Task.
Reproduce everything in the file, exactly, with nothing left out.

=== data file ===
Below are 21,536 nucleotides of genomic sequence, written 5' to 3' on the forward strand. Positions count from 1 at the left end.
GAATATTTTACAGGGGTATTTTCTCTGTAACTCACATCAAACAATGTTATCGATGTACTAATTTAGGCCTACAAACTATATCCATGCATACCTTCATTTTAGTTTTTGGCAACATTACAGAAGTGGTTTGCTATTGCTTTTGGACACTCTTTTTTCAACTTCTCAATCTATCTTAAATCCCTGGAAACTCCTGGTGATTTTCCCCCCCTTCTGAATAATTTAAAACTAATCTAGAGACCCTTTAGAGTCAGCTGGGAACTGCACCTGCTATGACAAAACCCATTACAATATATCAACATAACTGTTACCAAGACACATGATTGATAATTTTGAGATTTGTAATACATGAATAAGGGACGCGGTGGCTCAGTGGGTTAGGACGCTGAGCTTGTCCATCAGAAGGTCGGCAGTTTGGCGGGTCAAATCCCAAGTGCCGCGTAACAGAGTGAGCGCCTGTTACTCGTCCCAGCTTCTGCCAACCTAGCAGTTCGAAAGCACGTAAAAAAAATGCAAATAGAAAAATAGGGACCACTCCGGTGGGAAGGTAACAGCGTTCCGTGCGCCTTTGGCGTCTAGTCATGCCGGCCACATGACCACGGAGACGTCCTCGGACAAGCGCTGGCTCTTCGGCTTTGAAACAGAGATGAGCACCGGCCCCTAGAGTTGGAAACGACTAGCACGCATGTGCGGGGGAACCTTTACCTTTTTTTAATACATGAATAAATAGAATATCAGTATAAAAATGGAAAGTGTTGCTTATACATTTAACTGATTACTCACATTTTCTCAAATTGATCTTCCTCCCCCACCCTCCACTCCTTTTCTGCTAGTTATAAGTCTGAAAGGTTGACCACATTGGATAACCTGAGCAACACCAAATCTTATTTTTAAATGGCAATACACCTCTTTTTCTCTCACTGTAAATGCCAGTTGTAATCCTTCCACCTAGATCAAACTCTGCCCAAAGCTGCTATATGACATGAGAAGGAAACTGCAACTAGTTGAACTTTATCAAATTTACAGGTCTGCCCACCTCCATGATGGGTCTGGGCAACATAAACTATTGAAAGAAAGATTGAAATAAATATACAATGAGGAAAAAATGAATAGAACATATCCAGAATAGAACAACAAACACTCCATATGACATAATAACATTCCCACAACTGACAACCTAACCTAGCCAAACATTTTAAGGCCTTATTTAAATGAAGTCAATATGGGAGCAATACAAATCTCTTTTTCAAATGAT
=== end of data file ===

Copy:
Below are 21,536 nucleotides of genomic sequence, written 5' to 3' on the forward strand. Positions count from 1 at the left end.
GAATATTTTACAGGGGTATTTTCTCTGTAACTCACATCAAACAATGTTATCGATGTACTAATTTAGGCCTACAAACTATATCCATGCATACCTTCATTTTAGTTTTTGGCAACATTACAGAAGTGGTTTGCTATTGCTTTTGGACACTCTTTTTTCAACTTCTCAATCTATCTTAAATCCCTGGAAACTCCTGGTGATTTTCCCCCCCTTCTGAATAATTTAAAACTAATCTAGAGACCCTTTAGAGTCAGCTGGGAACTGCACCTGCTATGACAAAACCCATTACAATATATCAACATAACTGTTACCAAGACACATGATTGATAATTTTGAGATTTGTAATACATGAATAAGGGACGCGGTGGCTCAGTGGGTTAGGACGCTGAGCTTGTCCATCAGAAGGTCGGCAGTTTGGCGGGTCAAATCCCAAGTGCCGCGTAACAGAGTGAGCGCCTGTTACTCGTCCCAGCTTCTGCCAACCTAGCAGTTCGAAAGCACGTAAAAAAAATGCAAATAGAAAAATAGGGACCACTCCGGTGGGAAGGTAACAGCGTTCCGTGCGCCTTTGGCGTCTAGTCATGCCGGCCACATGACCACGGAGACGTCCTCGGACAAGCGCTGGCTCTTCGGCTTTGAAACAGAGATGAGCACCGGCCCCTAGAGTTGGAAACGACTAGCACGCATGTGCGGGGGAACCTTTACCTTTTTTTAATACATGAATAAATAGAATATCAGTATAAAAATGGAAAGTGTTGCTTATACATTTAACTGATTACTCACATTTTCTCAAATTGATCTTCCTCCCCCACCCTCCACTCCTTTTCTGCTAGTTATAAGTCTGAAAGGTTGACCACATTGGATAACCTGAGCAACACCAAATCTTATTTTTAAATGGCAATACACCTCTTTTTCTCTCACTGTAAATGCCAGTTGTAATCCTTCCACCTAGATCAAACTCTGCCCAAAGCTGCTATATGACATGAGAAGGAAACTGCAACTAGTTGAACTTTATCAAATTTACAGGTCTGCCCACCTCCATGATGGGTCTGGGCAACATAAACTATTGAAAGAAAGATTGAAATAAATATACAATGAGGAAAAAATGAATAGAACATATCCAGAATAGAACAACAAACACTCCATATGACATAATAACATTCCCACAACTGACAACCTAACCTAGCCAAACATTTTAAGGCCTTATTTAAATGAAGTCAATATGGGAGCAATACAAATCTCTTTTTCAAATGAT